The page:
CINCINNATI -- Attorneys for voting rights groups argued Monday that Ohio Republicans' goal was to lock in a significant majority when they redrew the state's congressional map, as the trial opened in a federal lawsuit against state officials who controlled the redistricting.
Democratic organizations, the League of Women Voters of Ohio and others have filed suit against Republican state officials, asserting that the redistricting was "an unconstitutional partisan gerrymander" that violates voters' rights to democratically select their representatives. Attorneys for the Republican officials fired back against the allegations Monday, saying the map resulted from a bipartisan compromise.
The suit could result in new district maps for the 2020 elections to the U.S. House of Representatives.
"This is about real voters and real people," attorney Alora Thomas of the American Civil Liberties Union told a three-judge panel that is overseeing the case.
She said since elections under the new map began in 2012, 59 of 64 U.S. House seats were won with at least 55 percent of the vote. Many margins were much higher. Thomas said even as Democrats flipped seats in other states to regain a U.S. House majority in 2018, Ohio Republicans continued to hold their 12-4 majority.
And that, she said, was the goal of redrawing the map.
Attorneys for Republicans said the map resulted from compromise with Democrats and noted that each party lost one seat after reapportionment reduced Ohio's U.S. House delegation because of population shifts in the 2010 census. The delegation went from 13-5 Republican to 12-4.
"This is called democracy in action," said attorney Phil Strach. He added that both parties supported "incumbency protection" — or making it more likely an incumbent will win — because that benefits all Ohioans by giving their delegation more clout in Washington.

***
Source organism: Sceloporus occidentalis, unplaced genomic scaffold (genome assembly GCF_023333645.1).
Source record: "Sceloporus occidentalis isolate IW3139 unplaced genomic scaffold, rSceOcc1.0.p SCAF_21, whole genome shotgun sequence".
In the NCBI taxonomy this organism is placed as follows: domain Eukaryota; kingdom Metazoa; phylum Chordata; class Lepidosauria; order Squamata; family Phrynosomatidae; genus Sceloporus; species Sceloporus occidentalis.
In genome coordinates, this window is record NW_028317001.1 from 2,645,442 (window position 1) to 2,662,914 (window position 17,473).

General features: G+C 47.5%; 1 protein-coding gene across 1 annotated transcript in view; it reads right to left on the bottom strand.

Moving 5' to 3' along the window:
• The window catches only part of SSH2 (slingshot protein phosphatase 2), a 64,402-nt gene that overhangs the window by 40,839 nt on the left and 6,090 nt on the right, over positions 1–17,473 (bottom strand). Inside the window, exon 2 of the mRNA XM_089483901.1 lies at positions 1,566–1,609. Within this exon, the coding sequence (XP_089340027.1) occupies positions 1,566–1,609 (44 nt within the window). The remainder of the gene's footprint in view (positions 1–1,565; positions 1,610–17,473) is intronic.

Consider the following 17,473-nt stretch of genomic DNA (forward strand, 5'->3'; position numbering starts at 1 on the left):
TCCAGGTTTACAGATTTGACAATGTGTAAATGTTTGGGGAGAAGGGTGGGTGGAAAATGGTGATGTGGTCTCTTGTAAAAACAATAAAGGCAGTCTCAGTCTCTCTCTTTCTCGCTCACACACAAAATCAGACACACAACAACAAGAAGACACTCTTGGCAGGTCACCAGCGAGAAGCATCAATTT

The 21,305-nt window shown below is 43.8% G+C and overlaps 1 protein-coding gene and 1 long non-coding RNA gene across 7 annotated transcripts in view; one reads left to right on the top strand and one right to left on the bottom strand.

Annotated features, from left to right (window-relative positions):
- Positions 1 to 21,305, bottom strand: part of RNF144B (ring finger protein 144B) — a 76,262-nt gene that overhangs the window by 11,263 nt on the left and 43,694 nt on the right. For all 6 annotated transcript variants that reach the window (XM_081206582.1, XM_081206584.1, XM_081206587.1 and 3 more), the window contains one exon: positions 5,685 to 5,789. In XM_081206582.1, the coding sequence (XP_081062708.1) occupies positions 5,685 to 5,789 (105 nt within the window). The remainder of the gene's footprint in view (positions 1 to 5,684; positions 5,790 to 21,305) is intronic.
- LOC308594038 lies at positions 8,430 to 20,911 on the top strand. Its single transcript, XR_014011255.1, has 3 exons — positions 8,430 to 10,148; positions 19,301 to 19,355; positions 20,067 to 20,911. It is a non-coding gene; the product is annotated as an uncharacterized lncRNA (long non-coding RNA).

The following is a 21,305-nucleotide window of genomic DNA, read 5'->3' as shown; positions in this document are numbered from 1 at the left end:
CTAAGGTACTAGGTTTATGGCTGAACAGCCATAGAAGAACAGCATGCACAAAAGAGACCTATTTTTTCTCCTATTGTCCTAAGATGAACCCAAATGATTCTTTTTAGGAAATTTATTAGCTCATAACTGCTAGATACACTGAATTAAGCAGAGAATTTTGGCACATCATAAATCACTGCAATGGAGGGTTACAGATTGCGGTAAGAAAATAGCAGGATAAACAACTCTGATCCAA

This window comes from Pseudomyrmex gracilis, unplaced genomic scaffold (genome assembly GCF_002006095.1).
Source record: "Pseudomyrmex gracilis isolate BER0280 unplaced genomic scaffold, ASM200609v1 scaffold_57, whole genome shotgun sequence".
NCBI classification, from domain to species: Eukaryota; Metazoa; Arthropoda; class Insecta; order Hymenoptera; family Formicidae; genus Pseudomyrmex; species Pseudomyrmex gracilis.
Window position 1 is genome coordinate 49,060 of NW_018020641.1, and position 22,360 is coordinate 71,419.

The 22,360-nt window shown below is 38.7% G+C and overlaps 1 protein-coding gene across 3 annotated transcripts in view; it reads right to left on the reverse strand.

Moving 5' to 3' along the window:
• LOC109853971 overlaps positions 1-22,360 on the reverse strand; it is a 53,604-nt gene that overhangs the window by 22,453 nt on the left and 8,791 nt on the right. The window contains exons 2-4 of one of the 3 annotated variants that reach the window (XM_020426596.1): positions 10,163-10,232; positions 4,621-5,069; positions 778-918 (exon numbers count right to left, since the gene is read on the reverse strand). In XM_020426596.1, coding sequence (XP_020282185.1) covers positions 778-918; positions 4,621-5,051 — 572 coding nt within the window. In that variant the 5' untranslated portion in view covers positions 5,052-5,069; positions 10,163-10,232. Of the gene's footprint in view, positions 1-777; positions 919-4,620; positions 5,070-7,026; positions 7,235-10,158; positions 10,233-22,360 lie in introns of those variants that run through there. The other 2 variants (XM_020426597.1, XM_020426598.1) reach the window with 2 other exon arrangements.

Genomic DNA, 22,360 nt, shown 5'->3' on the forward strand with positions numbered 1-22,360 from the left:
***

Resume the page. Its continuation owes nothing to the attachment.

He said Ohioans have been voting Republican this decade, which has also seen GOP control of the both the executive and legislative branches in the state.
Anyone who thinks the federal courts can "fix polarization" in the country's politics "is sadly mistaken," he added.
The trial in U.S. district court in Cincinnati will last about two weeks. Among the potential witnesses is Republican former U.S. House Speaker John Boehner.
Besides organizations, the plaintiffs also include Democratic voters in GOP-held districts.
After recognizing the some three dozen attorneys in his courtroom, Judge Timothy Black joked that it was like a bar association meeting.
One of the state's arguments is that the lawsuit is untimely, with the next census only a year away. The ACLU has said the challenge to the current 10-year map was made last year because the legal landscape has changed after other legal rulings addressing partisan gerrymandering. A North Carolina case is before the U.S. Supreme Court this month.
Voting rights groups say Ohioans shouldn't have to wait until after another census to get fairly drawn districts.
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